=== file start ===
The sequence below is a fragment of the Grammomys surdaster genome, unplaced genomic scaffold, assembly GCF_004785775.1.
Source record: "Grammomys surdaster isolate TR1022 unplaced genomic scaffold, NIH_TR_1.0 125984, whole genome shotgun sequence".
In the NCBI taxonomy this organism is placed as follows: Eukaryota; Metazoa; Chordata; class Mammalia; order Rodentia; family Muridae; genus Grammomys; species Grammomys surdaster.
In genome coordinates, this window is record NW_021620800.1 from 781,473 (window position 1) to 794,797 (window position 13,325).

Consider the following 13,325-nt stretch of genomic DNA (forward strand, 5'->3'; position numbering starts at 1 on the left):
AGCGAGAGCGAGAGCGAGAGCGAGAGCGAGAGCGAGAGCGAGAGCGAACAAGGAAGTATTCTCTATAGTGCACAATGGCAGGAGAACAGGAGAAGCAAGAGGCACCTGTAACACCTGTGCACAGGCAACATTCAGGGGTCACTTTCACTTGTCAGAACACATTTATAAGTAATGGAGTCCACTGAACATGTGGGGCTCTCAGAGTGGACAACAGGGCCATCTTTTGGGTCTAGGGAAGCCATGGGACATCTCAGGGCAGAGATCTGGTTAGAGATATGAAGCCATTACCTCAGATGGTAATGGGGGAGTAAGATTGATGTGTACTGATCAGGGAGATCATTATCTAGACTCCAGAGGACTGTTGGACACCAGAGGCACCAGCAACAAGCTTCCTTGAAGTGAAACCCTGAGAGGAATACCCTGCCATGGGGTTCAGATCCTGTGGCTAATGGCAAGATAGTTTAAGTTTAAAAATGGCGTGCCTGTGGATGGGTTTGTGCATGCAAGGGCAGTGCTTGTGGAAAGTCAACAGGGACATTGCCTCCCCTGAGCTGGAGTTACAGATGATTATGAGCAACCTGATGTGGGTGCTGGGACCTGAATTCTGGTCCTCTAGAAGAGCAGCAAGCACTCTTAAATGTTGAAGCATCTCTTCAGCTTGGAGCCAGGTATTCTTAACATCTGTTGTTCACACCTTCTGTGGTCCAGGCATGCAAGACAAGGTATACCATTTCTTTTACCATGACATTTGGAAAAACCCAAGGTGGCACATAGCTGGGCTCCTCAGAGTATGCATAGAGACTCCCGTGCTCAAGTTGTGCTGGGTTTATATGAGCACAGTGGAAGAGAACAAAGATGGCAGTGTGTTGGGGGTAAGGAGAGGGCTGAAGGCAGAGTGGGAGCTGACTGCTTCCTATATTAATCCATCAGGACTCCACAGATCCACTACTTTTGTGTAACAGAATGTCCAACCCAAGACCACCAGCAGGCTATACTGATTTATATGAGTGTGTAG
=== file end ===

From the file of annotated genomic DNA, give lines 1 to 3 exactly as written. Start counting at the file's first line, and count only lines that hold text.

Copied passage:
The sequence below is a fragment of the Grammomys surdaster genome, unplaced genomic scaffold, assembly GCF_004785775.1.
Source record: "Grammomys surdaster isolate TR1022 unplaced genomic scaffold, NIH_TR_1.0 125984, whole genome shotgun sequence".
In the NCBI taxonomy this organism is placed as follows: Eukaryota; Metazoa; Chordata; class Mammalia; order Rodentia; family Muridae; genus Grammomys; species Grammomys surdaster.